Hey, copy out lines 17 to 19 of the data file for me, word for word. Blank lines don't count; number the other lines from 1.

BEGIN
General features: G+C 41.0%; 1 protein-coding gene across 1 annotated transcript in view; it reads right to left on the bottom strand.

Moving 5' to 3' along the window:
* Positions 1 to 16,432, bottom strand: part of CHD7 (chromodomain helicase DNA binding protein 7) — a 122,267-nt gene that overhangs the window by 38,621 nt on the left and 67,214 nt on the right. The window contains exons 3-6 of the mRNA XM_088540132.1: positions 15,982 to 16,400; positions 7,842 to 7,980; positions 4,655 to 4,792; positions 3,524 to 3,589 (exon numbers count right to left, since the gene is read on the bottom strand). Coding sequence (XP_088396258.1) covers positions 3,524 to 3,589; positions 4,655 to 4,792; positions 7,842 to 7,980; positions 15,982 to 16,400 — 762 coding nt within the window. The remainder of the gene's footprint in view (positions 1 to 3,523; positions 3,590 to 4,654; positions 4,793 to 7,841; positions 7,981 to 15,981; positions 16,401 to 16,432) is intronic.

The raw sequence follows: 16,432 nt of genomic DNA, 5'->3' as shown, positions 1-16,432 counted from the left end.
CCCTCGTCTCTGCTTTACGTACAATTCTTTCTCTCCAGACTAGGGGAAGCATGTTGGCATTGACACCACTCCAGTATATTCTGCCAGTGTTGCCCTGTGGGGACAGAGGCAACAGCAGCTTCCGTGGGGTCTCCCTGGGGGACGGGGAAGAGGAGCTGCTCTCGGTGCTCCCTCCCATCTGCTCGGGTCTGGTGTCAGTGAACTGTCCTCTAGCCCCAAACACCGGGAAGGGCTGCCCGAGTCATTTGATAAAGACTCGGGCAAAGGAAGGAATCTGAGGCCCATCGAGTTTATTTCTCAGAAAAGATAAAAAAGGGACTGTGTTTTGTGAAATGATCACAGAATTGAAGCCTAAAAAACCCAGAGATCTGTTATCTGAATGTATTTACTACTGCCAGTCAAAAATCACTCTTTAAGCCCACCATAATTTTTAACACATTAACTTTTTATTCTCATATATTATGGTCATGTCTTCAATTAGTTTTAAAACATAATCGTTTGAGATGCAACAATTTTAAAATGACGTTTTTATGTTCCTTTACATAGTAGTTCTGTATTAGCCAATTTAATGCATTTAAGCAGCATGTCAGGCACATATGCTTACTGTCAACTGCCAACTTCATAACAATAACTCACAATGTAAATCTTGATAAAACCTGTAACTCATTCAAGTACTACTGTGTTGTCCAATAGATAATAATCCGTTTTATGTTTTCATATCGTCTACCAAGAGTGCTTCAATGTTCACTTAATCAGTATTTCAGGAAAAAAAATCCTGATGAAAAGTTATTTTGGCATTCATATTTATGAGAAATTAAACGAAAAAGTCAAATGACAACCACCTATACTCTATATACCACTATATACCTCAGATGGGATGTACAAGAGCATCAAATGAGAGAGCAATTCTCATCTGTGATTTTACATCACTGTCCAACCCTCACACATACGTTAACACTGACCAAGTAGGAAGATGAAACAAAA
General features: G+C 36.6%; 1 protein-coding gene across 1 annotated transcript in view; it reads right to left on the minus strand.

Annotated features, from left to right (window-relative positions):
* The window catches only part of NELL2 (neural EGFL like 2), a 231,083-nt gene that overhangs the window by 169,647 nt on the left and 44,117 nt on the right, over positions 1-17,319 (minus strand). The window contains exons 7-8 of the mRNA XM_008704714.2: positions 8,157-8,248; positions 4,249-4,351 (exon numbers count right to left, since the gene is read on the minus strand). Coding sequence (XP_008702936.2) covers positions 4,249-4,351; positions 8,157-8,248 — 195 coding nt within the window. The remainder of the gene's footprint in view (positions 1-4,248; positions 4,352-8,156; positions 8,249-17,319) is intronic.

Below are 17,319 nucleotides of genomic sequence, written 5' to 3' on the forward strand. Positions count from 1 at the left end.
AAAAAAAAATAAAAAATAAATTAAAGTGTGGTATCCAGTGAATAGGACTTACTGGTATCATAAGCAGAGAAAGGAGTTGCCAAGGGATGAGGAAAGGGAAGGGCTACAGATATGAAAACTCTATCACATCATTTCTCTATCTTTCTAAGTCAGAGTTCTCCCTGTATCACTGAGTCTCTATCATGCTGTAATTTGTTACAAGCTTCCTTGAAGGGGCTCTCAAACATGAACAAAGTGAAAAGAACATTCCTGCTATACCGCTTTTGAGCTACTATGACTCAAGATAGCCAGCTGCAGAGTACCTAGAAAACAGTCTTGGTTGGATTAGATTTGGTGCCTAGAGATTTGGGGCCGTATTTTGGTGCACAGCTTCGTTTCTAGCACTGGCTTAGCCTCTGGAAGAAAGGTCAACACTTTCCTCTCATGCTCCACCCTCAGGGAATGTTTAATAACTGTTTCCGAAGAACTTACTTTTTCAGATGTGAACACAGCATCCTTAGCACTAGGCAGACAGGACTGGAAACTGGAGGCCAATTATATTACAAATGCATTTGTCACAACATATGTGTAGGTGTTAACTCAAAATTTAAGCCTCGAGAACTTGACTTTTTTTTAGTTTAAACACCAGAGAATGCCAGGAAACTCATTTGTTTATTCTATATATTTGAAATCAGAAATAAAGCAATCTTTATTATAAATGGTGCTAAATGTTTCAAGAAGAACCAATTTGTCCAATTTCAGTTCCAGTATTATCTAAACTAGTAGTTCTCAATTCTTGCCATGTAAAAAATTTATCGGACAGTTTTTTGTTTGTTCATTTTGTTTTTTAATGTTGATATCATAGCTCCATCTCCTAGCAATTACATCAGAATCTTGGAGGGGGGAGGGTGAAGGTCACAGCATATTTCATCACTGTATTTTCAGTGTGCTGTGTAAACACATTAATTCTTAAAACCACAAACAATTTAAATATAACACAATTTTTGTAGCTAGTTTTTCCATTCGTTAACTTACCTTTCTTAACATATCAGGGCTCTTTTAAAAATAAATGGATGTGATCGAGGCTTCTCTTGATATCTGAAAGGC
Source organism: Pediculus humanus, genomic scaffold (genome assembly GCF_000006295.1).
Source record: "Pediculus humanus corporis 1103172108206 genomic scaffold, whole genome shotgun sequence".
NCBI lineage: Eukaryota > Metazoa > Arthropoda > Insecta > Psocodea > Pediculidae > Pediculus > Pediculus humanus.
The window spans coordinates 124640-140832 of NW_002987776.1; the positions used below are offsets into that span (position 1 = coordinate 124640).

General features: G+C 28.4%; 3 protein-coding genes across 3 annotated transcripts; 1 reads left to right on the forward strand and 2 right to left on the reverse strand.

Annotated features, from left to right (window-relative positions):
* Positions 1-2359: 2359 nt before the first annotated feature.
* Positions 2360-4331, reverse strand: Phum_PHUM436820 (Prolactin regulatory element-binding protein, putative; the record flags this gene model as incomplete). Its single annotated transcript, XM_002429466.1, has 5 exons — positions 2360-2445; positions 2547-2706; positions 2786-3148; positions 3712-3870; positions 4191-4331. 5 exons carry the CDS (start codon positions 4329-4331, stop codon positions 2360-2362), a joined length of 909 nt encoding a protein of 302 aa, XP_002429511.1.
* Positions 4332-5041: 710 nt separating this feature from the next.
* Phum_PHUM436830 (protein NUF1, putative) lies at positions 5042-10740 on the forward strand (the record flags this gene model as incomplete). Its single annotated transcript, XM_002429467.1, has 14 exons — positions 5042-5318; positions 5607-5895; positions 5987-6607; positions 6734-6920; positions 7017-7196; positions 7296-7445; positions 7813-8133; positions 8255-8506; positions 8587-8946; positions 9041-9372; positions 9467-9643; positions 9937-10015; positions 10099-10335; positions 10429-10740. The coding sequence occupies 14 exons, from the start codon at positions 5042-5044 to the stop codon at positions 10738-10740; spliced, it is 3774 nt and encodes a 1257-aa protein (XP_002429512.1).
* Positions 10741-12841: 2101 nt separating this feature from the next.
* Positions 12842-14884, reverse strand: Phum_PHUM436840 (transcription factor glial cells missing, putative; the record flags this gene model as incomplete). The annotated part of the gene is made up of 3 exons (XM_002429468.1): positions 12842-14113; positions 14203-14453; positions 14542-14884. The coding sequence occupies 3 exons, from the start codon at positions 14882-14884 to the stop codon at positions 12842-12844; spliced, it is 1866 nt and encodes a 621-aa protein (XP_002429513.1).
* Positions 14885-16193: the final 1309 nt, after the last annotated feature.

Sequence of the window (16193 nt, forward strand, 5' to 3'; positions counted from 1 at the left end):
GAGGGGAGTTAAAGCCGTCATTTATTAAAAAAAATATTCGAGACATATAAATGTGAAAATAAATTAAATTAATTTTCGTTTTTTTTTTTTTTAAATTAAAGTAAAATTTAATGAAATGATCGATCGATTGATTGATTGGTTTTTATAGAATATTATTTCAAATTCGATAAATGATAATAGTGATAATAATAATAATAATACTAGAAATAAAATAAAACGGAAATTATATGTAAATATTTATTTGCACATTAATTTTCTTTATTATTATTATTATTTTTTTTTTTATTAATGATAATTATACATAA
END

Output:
* Positions 1-2359: 2359 nt before the first annotated feature.
* Positions 2360-4331, reverse strand: Phum_PHUM436820 (Prolactin regulatory element-binding protein, putative; the record flags this gene model as incomplete). Its single annotated transcript, XM_002429466.1, has 5 exons — positions 2360-2445; positions 2547-2706; positions 2786-3148; positions 3712-3870; positions 4191-4331. 5 exons carry the CDS (start codon positions 4329-4331, stop codon positions 2360-2362), a joined length of 909 nt encoding a protein of 302 aa, XP_002429511.1.
* Positions 4332-5041: 710 nt separating this feature from the next.